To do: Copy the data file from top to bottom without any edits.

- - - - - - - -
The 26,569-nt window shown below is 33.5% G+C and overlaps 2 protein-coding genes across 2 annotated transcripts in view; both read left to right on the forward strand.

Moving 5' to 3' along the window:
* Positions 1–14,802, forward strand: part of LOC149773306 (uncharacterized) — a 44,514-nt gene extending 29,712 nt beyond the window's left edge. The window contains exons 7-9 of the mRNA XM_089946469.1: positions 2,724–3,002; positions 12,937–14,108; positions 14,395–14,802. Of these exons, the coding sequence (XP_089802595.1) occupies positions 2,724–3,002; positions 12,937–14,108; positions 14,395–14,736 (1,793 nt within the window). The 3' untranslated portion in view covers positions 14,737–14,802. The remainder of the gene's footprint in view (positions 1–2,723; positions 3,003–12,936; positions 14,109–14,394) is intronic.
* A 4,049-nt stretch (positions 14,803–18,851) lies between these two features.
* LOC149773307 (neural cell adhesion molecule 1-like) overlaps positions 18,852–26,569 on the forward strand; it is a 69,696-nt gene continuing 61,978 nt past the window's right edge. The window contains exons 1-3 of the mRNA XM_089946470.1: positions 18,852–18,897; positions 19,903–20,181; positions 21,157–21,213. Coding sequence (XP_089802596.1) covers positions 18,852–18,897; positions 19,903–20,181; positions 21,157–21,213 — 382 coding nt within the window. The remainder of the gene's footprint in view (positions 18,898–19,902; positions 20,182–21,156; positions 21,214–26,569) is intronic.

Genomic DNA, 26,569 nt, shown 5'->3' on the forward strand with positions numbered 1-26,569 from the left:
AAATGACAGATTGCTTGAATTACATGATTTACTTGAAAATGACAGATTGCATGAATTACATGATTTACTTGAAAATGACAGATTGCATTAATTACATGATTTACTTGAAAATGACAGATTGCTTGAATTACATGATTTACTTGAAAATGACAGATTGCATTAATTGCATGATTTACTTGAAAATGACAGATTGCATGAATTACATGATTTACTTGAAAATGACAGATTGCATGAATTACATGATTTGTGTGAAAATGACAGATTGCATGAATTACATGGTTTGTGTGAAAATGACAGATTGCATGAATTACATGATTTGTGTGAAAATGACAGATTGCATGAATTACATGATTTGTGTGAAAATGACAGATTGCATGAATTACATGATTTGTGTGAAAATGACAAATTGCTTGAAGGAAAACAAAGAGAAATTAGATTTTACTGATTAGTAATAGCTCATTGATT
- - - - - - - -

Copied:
The 26,569-nt window shown below is 33.5% G+C and overlaps 2 protein-coding genes across 2 annotated transcripts in view; both read left to right on the forward strand.

Moving 5' to 3' along the window:
* Positions 1–14,802, forward strand: part of LOC149773306 (uncharacterized) — a 44,514-nt gene extending 29,712 nt beyond the window's left edge. The window contains exons 7-9 of the mRNA XM_089946469.1: positions 2,724–3,002; positions 12,937–14,108; positions 14,395–14,802. Of these exons, the coding sequence (XP_089802595.1) occupies positions 2,724–3,002; positions 12,937–14,108; positions 14,395–14,736 (1,793 nt within the window). The 3' untranslated portion in view covers positions 14,737–14,802. The remainder of the gene's footprint in view (positions 1–2,723; positions 3,003–12,936; positions 14,109–14,394) is intronic.
* A 4,049-nt stretch (positions 14,803–18,851) lies between these two features.
* LOC149773307 (neural cell adhesion molecule 1-like) overlaps positions 18,852–26,569 on the forward strand; it is a 69,696-nt gene continuing 61,978 nt past the window's right edge. The window contains exons 1-3 of the mRNA XM_089946470.1: positions 18,852–18,897; positions 19,903–20,181; positions 21,157–21,213. Coding sequence (XP_089802596.1) covers positions 18,852–18,897; positions 19,903–20,181; positions 21,157–21,213 — 382 coding nt within the window. The remainder of the gene's footprint in view (positions 18,898–19,902; positions 20,182–21,156; positions 21,214–26,569) is intronic.

Genomic DNA, 26,569 nt, shown 5'->3' on the forward strand with positions numbered 1-26,569 from the left:
AAATGACAGATTGCTTGAATTACATGATTTACTTGAAAATGACAGATTGCATGAATTACATGATTTACTTGAAAATGACAGATTGCATTAATTACATGATTTACTTGAAAATGACAGATTGCTTGAATTACATGATTTACTTGAAAATGACAGATTGCATTAATTGCATGATTTACTTGAAAATGACAGATTGCATGAATTACATGATTTACTTGAAAATGACAGATTGCATGAATTACATGATTTGTGTGAAAATGACAGATTGCATGAATTACATGGTTTGTGTGAAAATGACAGATTGCATGAATTACATGATTTGTGTGAAAATGACAGATTGCATGAATTACATGATTTGTGTGAAAATGACAGATTGCATGAATTACATGATTTGTGTGAAAATGACAAATTGCTTGAAGGAAAACAAAGAGAAATTAGATTTTACTGATTAGTAATAGCTCATTGATT